In the early morning hours of 23 December the Japanese landed 1,500 troops of their special naval landing forces on Wake. The Marines gave a very good accounting of themselves against a superior force, and fought ferociously throughout the morning and on into the next afternoon. When it became clear that they were not to be relieved or evacuated, Commander Cunningham, who later received the Navy Cross for his defense of the island, ordered the Marines to surrender. Even then, several of the artillerymen and aviators-turned-riflemen had to be persuaded by Major Devereux in person before they would put their weapons down. Devereux was also awarded the Navy Cross for his role in leading Marines in their first battle against Imperial Japanese forces. For the Marine Corps as a whole, it was clear that if their Marines were well-supplied and well-led, they could easily defend against anything the Japanese threw at them.
Of the nearly 449 Marines of the 1st Defense Battalion and VMF-211, 49 were killed and 32 wounded in action, while the rest became prisoners of war. Of the 68 Navy personnel, 3 were KIA and 5 WIA. The Army detachment did not lose any of its soldiers, while the 1,146 civilians lost 70 killed and 20 wounded. The Japanese lost 381 men, plus an unconfirmed number of wounded. Rear Admiral Shigematsu Sakaibara, the Japanese commander of Wake Island, was executed after the war when it was discovered that he had ordered the execution of 98 civilian contractors in October 1943. He had apparently feared a major landing by American forces around that time, which never materialized. The other American POWs were sent off to prison camps in occupied parts of China or to Japan to become slave laborers. All endured years of starvation, torture, disease, and despair until they were liberated at war’s end. Despite occasional Allied raids throughout the war, the Japanese remained in control of Wake Island until they finally surrendered on 4 September 1945.7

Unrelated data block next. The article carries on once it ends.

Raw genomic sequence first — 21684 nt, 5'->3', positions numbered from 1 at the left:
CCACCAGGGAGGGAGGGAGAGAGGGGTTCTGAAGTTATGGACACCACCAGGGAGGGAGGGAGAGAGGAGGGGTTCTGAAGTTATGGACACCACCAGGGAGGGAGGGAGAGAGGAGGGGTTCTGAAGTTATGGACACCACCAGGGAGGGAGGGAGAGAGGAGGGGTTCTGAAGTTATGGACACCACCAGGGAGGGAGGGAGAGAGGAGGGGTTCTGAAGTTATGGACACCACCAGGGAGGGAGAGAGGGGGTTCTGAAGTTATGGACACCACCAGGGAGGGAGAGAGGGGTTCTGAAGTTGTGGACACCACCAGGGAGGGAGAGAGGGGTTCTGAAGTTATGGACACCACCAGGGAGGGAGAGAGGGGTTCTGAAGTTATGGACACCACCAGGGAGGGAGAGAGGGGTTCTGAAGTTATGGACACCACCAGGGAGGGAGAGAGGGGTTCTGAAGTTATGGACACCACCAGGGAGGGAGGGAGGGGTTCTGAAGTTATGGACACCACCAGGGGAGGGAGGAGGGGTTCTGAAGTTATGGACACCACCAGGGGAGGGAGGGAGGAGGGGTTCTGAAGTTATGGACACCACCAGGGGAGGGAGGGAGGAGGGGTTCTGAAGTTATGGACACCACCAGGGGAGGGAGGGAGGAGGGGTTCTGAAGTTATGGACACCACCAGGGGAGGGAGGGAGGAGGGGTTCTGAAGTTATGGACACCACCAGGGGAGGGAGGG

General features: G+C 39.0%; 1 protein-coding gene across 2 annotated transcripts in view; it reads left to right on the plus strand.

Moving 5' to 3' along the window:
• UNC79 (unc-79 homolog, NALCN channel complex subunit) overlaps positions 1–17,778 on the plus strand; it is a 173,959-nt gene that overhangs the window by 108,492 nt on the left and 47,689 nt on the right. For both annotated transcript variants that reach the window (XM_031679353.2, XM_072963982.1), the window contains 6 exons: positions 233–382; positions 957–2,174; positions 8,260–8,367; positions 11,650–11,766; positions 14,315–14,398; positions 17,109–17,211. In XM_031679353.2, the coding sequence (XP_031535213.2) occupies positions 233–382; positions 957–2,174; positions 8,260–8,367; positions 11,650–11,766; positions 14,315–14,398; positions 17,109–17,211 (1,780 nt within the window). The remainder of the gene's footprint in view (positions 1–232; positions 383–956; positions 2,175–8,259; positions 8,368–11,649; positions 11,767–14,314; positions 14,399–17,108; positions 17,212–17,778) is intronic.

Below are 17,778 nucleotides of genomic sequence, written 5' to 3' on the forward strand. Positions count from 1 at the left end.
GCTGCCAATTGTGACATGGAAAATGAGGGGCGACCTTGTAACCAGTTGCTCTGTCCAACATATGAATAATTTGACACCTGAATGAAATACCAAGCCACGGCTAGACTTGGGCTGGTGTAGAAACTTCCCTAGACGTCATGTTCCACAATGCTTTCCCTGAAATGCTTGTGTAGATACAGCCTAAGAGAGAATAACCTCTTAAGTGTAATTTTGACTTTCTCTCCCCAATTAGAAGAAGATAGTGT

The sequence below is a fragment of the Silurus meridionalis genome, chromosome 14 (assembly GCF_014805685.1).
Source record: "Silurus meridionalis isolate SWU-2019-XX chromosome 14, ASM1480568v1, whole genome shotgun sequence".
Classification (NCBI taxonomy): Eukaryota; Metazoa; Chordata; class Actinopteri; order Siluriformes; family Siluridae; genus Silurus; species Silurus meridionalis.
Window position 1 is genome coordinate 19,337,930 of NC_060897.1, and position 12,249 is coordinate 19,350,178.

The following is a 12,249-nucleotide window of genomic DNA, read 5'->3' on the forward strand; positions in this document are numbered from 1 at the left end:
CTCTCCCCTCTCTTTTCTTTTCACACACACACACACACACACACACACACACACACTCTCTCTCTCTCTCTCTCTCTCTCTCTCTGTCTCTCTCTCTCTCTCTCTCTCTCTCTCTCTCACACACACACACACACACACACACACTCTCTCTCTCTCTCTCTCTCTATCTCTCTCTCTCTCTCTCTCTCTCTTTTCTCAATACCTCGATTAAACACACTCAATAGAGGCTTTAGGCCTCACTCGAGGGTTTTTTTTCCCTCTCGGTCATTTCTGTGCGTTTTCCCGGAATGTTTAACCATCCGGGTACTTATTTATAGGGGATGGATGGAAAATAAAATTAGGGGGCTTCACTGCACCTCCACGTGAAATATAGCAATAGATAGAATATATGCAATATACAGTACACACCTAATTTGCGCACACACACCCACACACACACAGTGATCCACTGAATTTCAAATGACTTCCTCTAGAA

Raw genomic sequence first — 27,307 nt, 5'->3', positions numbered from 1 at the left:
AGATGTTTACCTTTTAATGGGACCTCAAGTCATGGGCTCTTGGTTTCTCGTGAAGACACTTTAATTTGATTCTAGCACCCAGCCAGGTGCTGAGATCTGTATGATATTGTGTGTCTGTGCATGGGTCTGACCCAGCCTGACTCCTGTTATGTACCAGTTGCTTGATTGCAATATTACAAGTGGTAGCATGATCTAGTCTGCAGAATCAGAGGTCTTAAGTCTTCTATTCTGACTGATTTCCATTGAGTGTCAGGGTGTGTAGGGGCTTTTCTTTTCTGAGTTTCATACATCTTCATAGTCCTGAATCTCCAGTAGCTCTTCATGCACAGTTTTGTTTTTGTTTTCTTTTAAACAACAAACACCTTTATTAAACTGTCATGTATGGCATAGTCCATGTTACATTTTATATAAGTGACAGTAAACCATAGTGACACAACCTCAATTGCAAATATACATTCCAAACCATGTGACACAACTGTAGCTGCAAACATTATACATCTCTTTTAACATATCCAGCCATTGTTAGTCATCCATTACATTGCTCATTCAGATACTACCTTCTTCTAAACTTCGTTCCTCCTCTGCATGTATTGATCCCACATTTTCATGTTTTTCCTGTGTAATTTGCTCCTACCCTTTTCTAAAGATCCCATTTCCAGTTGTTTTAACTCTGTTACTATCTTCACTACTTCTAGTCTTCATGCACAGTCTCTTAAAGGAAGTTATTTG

Essay by Guy Nasuti, NHHC Histories and Archives Division, December 2016
1 Samuel Eliot Morison, The Rising Sun in the Pacific 1931–April 1942 (Boston: Little, Brown and Company), 230.
2 Robert J. Cressman, A Magnificent Fight: Marines in the Battle for Wake Island (Washington, DC: History and Museums Division, Headquarters, U.S. Marine Corps), 10.
3 Ibid., 231–32.
4 Ibid., 235–37.
5 Cressman, 3.
6 Morison, 250–54.
7 Cressman, 13, 32–36.
Cressman, Robert J. A Magnificent Fight: Marines in the Battle for Wake Island. Washington DC: History and Museums Division, Headquarters, U. S. Marine Corps, 1993.
Morison, Samuel Eliot. The Rising Sun in the Pacific: 1931–April 1942: History of United States Naval Operations in World War II. Vol. III. Boston: Little, Brown and Co., 1968.